Plastic microbeads is one of the most sneaky forms of harmful plastic that we never pay attention to. It is also one of the most harmful agents of marine pollution. What are microbeads? Remember the tiny wonderful ‘cleansing’ beads in your facewash, shower gel, toothpaste and other items of personal care that exfoliate your skin to give you a flawless complexion? It’s also increasingly present in washing detergent. What no one tells you is the not so ‘micro’ problem with microbeads entering our water systems and oceans causing major pollution. Another ‘micro’ element that wreaks havoc in water is microfibers from clothes that run into our water bodies through washing of clothes. So this feature of Save Oceans Guide in partnership with ModestFish.com will take you through another form of plastic and synthetics you never suspect- microbeads and microfibers.
The issue with Microbeads
Over 80% of plastic in the oceans comes from land based activities. Plastic takes thousands of years to degrade and the plastic in oceans often forms huge floating ‘islands’ where currents meet. One of the largest and most infamous plastic island is the Pacific Trash Gyre or the Great Pacific Garbage Garbage Patch in the Pacific Ocean which has a larger surface area than Texas. The action of the sea breaks down plastic into smaller pieces making it particularly deadly for marine life as they mistakenly consume it. As the plastic deteriorates it absorbs other toxins and then enters the food chain, eaten by fish. This seafood can become contaminated with cadmium, mercury and lead and then places humans at risk when eaten.
If you think of just plastic bottles when imagining this plastic menace in the seas, then you’re wrong. Plastic is also entering the ocean as microbeads. These are tiny plastic beads present in many shower gels and toothpastes, and millions of them get washed down the drain and ultimately into the sea every day. These tiny beads can be ingested even by plankton and then move on up through the food chain. The potential risk microbeads pose to marine environments and possibly you are becoming more and more apparent. There is great pressure on governments to take a stand and ban these deadly plastic additions to our oceans before the situation worsens. Many countries have banned microbeads in cosmetics and personal care products like UK. Some retailers have also taken action like Waitrose which has banned sale of items containing microbeads among other steps to control plastic pollution.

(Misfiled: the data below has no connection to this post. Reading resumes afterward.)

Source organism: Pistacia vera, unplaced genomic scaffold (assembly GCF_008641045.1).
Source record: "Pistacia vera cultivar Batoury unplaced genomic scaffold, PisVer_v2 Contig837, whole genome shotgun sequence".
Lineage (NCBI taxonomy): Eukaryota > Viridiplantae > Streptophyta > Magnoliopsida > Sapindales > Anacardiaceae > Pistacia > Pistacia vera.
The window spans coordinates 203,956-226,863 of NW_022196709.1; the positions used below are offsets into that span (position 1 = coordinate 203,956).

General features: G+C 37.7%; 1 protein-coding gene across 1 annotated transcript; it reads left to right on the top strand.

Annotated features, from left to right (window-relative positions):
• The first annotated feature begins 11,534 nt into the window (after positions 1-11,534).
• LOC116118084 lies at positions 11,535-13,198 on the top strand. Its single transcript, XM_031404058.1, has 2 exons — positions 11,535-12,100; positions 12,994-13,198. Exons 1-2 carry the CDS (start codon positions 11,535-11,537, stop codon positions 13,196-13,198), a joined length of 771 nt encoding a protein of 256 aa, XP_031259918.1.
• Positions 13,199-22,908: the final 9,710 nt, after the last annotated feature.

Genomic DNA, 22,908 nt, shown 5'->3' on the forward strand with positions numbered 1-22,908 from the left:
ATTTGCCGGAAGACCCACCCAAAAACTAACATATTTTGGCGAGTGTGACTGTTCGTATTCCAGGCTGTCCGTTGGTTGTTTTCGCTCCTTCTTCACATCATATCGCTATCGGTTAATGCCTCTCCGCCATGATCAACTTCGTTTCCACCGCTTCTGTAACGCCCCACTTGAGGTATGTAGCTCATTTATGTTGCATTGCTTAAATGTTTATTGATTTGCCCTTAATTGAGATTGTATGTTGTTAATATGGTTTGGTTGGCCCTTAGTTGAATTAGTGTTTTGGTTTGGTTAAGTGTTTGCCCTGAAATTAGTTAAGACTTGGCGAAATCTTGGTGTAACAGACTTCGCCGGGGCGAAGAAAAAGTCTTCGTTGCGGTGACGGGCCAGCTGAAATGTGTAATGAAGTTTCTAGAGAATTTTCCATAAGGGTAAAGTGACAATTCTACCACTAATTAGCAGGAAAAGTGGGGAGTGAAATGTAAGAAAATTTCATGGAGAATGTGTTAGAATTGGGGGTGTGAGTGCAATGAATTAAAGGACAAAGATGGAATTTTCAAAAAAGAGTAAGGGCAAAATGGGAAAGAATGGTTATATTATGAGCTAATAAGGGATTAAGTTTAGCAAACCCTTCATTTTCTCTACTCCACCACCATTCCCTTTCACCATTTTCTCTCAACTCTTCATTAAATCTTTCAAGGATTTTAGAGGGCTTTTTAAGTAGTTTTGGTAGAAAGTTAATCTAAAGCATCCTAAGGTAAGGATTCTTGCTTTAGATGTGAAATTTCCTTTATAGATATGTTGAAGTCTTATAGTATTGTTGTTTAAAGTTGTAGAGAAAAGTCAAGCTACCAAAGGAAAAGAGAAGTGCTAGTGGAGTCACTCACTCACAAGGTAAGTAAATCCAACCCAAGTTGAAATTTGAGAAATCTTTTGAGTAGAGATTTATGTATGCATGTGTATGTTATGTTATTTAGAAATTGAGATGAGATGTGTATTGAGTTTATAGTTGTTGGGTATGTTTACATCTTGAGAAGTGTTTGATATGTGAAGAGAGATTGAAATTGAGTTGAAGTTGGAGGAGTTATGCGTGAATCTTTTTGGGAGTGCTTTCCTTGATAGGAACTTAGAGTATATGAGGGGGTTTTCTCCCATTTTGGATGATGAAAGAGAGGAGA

The deal with Microfibers
We all know how polluting is the fashion industry- one of the top 3 indutsries in the world causing pollution. Massive textile and resource waste, unethical manufacturing practices, water pollution, the use of toxic chemicals are the dark side of fashion. We too become a part of it not just by consuming fast fashion but by a very basic action- laundry!
- Laundry is it extensively water and energy intensive and detergents, often over-used, end up in our water system. Also washing products come in plastic containers which in turn is another burden on our eco-system as it is not biodegradable and proper recycling is difficult for most people.
- Greenpeace has shown that residues of the hazardous chemicals that are used during the fashion production stage remain in many clothing items in the form of microfibers. And when we wash the clothes these microfibers are discharged into our water system and turn into even more toxic and hormone disrupting chemical nonylphenol (NPs).
- Laundry decreases the life span of our clothes making us buy more thus perpetuating the viscous cycle of fast fashion.
Say no to microbeads & control microfibers from entering oceans
It’s vital that every person plays their part by refusing to purchase products which contain microbeads. So if you see these terms on the packaging, just avoid unless it is made clear what is the exfoliating agent:
Controlling the microbeads and microfibers issue is not so difficult readers with simple lifestyle changes and correct green choices! Hope you found this Save Oceans Guide helpful because we want to give you all aspects of helping reduce marine pollution. If you have more suggestions then write to us on firstname.lastname@example.org or post your tip on social media with #GreeningIsWinning & tag @urbanmeisters (on Facebook, Instagram & Twitter). Let’s share our green living hacks.